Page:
It is remarkable to me how many IEPs provide for reading programs that are not individualized to the student’s needs and do not produce meaningful results. A one-size-fits all approach simply doesn’t work for students with reading disabilities. What may be an otherwise perfectly acceptable reading curriculum often is inadequate to meet the individualized needs of a particular student. More and more frequently I am finding myself attending IEP meetings for students who are repeatedly failing to meet their IEP goals and am confounded by the insistence of the IEP team to continue implementing a program or curriculum that is clearly not working for the student. This posturing is denying the student access to FAPE, or a Free Appropriate Public Education. In many instances, students with specific reading disorders, such as dyslexia, are slotted into a specific reading program for intervention that isn’t even designed to address their needs. What is provided to the student is based on expediency, availability of programming in the district, and not the needs of the student.
School districts are wedded to many of what I call a “big colorful box at the back of the room” reading curricula for a reason. These are scripted programs that work for the teacher and the district but often fail the student. Perhaps the development of these curricula was inevitable. The National Reading Panel (NRP) study in 2000 identified the specific components necessary to teach reading, and the subsequent passage in 2001of the No Child Left Behind Act and its accompanying Reading First initiative mandated that schools be accountable for providing scientific, research-based reading programs (with financial block grants to states that adopt such curriculum). These scripted programs provide accountability by which schools can measure the progress of their students and provide educational consistency among schools.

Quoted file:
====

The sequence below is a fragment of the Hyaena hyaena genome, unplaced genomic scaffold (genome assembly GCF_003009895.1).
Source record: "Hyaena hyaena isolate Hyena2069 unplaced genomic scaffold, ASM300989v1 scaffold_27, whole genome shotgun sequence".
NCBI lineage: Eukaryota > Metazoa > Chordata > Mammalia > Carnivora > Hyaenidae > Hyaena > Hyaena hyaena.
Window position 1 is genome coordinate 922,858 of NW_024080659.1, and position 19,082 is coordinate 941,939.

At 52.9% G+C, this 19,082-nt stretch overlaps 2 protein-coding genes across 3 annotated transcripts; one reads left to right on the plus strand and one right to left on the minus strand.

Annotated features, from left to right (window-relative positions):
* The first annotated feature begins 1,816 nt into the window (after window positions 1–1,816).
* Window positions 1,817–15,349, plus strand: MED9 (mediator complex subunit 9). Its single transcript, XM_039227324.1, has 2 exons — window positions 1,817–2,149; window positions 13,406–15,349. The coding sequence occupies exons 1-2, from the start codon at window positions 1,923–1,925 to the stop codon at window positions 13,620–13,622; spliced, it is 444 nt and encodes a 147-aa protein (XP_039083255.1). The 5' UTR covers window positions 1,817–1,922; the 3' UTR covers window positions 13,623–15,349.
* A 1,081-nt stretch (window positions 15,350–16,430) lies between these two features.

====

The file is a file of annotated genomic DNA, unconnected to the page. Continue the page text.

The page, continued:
Many of these programs and curricula are good as are the teachers who implement them. I’m not trying to bash teachers or even particular curricula. But according to the program publishers, the effectiveness of these so-called “scripted” programs, which provide everything needed by the teacher, including in many cases the actual verbiage for the lesson and the accompanying computer technology that adjusts to the needs of the learner, must be delivered with fidelity. Fidelity means no deviation from the “script.” When a child fails to progress, therefore, it is the teacher’s fault—he or she has failed to deliver the program appropriately.